Tinnitus and The Science Behind Change

We have learned from neuroscience that the mind is changeable or “plastic,” meaning the actual structure of the brain can change with experience. A mindfulness practice is a way of influencing this change and positively creating new wiring in the brain circuitry.

For the person experiencing bothersome tinnitus, this is certainly good news. According to the American Journal of Medicine, about 16 million people were bothered enough by chronic tinnitus in the past year to report tinnitus to their doctors. Some 1 to 2 million people live with tinnitus that is severe enough to interfere with their abilities to function in daily life.

Using mindful awareness, we can shine a light on the mind’s inaccurate, habitual reaction to tinnitus signals and see it for what it really is: a sensation that does not need to be monitored by the mind, poses no credible threat to survival, and, therefore, can safely fade from our conscious awareness. 

Compelling studies support the argument that mindfulness can lead to more adaptive changes in a patient’s response to old and new stimuli.

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How Can You Protect Your Ears?

The best way to protect your ears is to avoid loud sounds. But this is not always easy to do. So the next best way to protect your ears is to use earplugs. Earplugs are easy to find and range in quality. Standard earplugs can be found in most pharmacies. They can also be purchased at an audiologist’s or hearing professional’s office. The materials that are used to make ear plugs can vary. Some are disposable and made of foam, others are made of plastic and can be re-used.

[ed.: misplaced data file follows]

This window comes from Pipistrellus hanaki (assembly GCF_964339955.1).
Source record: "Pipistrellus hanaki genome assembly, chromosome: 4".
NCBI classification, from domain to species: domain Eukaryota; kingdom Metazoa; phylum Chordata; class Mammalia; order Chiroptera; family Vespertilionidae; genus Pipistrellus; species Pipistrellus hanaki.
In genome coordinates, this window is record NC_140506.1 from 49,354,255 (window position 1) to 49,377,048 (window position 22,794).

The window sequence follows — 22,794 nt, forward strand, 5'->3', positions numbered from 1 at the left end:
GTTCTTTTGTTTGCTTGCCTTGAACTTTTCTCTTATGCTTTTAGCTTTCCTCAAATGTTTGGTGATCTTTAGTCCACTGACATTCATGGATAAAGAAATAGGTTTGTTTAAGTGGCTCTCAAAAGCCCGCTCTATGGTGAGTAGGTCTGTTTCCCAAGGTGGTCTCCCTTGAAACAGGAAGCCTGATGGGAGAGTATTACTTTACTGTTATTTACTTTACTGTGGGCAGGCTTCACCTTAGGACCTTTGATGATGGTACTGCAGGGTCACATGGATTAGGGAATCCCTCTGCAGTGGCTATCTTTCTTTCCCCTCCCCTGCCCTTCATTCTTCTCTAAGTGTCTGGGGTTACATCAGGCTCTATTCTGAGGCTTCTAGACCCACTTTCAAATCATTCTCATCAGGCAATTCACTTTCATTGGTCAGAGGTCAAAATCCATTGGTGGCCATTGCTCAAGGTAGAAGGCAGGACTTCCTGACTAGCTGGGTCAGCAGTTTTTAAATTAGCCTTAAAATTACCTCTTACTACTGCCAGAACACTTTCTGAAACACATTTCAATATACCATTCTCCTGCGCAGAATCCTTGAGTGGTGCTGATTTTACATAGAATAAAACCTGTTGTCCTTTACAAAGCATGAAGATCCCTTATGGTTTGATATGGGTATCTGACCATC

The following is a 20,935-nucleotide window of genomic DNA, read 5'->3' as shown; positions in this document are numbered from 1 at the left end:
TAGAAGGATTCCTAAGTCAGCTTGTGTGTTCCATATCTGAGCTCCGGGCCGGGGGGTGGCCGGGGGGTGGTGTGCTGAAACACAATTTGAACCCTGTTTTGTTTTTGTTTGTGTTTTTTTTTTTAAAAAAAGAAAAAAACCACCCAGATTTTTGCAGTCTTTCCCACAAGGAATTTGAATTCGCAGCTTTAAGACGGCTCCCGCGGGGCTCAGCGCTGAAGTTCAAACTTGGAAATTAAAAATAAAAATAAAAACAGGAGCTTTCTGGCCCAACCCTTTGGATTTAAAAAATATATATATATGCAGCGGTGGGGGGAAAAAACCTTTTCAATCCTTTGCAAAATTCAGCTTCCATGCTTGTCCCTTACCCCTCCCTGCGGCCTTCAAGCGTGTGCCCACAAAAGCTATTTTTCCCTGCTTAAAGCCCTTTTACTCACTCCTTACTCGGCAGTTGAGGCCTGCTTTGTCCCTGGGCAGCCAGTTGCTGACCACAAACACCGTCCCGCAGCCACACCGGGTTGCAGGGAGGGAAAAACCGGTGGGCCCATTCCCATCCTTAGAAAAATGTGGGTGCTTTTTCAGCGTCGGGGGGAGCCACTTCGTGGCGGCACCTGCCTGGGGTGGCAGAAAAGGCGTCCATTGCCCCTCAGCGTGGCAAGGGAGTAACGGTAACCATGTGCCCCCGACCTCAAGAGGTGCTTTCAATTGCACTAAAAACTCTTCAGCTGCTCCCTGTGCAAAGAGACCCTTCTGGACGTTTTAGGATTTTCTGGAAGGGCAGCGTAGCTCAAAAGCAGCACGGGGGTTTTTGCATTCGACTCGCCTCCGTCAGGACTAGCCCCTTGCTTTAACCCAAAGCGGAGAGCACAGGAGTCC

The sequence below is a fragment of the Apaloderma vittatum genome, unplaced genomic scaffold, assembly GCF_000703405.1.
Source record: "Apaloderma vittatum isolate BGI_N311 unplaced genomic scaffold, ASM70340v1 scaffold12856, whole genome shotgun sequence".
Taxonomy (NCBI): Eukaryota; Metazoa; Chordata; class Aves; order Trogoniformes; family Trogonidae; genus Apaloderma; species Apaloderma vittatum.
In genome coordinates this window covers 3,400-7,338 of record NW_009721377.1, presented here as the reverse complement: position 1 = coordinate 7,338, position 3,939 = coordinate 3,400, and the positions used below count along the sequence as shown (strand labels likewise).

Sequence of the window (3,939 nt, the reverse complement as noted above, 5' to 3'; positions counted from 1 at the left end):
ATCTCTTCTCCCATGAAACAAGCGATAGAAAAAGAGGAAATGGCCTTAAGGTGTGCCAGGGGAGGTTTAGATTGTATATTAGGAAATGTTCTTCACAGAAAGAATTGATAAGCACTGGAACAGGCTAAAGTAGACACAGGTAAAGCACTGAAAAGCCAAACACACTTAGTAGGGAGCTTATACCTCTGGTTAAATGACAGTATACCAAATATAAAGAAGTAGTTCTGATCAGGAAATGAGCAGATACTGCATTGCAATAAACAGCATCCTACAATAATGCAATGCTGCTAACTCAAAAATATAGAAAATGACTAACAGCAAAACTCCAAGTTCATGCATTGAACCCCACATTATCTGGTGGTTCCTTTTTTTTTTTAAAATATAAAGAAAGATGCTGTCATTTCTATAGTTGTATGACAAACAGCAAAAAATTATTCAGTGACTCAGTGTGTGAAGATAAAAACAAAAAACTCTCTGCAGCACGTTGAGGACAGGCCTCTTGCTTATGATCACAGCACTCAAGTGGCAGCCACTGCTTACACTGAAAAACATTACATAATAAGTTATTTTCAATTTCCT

Tinnitus and the Ears

The question often arises: “Doesn’t the ringing associated with tinnitus come from the ears?” Ask anyone with tinnitus and they can tell you how the sensation feels more like it is coming from somewhere in their head. When tinnitus is “unilateral” it means it is heard in one ear. “Bilateral” means it is heard in both ears. And this is, in fact, true. We know now that tinnitus is actually a problem not in the ears but in the brain. Although most cases of tinnitus come with some amount of hearing loss, it is the brain’s mis-interpretation of the signal that results in the ringing, chirping, whooshing, crackling noises we call tinnitus.

About the Ears

anatomyThe ear can be divided into three sections, the outer ear, the middle ear, and the inner ear. Hearing loss or pain in the outer or middle ear is often easy to treat. However, when our hearing sensory organ—the cochlea—in the inner ear is damaged, permanent hearing loss is the result. This is also known as sensori-neural hearing loss. Inside the cochlea we have these fragile hair cells, or cilia, that take an electrical signal and convert this to a chemical signal. This chemical signal is then transmitted to the auditory nerve and sound processing centers in the brain. The hair cells are laid out from low to high frequencies, much like the keys of a piano go from low to high notes. When this strip of hair cells is rolled into the cochlea, high frequency hair cells, the ones closest to the  the cochlea’s opening, are the ones most exposed to potential injury. This is why we usually lose our hearing up in the higher frequencies as we age. Once these tiny hair cells are damaged, hearing loss is the inevitable result.

Can Hearing Aids Help?

Hearing aids are helpful for some people suffering with tinnitus. Theories describing the onset of tinnitus explain how the tinnitus sound occurs in the frequencies that are lost. Therefore, a hearing aid may help: 1) it gives us more sound stimulation, and 2) it allows more sound to enter the ear, providing the ear and brain with enough stimulation so that tinnitus is not triggered. Your audiologist can fit you with hearing aids to see if using them could be helpful.